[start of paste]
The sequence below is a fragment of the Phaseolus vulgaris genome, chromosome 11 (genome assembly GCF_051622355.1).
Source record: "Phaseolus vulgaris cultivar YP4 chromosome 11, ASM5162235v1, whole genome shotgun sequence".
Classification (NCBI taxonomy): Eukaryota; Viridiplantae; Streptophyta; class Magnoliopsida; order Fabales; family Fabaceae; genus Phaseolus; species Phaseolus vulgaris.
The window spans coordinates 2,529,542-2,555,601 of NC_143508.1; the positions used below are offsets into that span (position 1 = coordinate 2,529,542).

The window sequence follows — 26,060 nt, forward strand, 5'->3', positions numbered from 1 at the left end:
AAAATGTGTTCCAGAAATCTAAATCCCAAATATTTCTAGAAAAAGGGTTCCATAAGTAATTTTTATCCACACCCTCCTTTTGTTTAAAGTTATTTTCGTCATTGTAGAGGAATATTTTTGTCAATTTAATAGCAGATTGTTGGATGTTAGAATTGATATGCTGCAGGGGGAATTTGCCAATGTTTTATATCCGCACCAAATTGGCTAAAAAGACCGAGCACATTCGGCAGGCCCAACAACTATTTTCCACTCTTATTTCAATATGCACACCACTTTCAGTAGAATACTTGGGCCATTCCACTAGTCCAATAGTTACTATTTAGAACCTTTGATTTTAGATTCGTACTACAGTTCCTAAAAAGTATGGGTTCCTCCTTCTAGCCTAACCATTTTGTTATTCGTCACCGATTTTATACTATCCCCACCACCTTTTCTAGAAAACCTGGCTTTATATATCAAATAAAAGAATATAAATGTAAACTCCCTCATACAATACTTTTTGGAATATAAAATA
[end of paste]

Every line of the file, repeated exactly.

The sequence below is a fragment of the Phaseolus vulgaris genome, chromosome 11 (genome assembly GCF_051622355.1).
Source record: "Phaseolus vulgaris cultivar YP4 chromosome 11, ASM5162235v1, whole genome shotgun sequence".
Classification (NCBI taxonomy): Eukaryota; Viridiplantae; Streptophyta; class Magnoliopsida; order Fabales; family Fabaceae; genus Phaseolus; species Phaseolus vulgaris.
The window spans coordinates 2,529,542-2,555,601 of NC_143508.1; the positions used below are offsets into that span (position 1 = coordinate 2,529,542).

The window sequence follows — 26,060 nt, forward strand, 5'->3', positions numbered from 1 at the left end:
AAAATGTGTTCCAGAAATCTAAATCCCAAATATTTCTAGAAAAAGGGTTCCATAAGTAATTTTTATCCACACCCTCCTTTTGTTTAAAGTTATTTTCGTCATTGTAGAGGAATATTTTTGTCAATTTAATAGCAGATTGTTGGATGTTAGAATTGATATGCTGCAGGGGGAATTTGCCAATGTTTTATATCCGCACCAAATTGGCTAAAAAGACCGAGCACATTCGGCAGGCCCAACAACTATTTTCCACTCTTATTTCAATATGCACACCACTTTCAGTAGAATACTTGGGCCATTCCACTAGTCCAATAGTTACTATTTAGAACCTTTGATTTTAGATTCGTACTACAGTTCCTAAAAAGTATGGGTTCCTCCTTCTAGCCTAACCATTTTGTTATTCGTCACCGATTTTATACTATCCCCACCACCTTTTCTAGAAAACCTGGCTTTATATATCAAATAAAAGAATATAAATGTAAACTCCCTCATACAATACTTTTTGGAATATAAAATA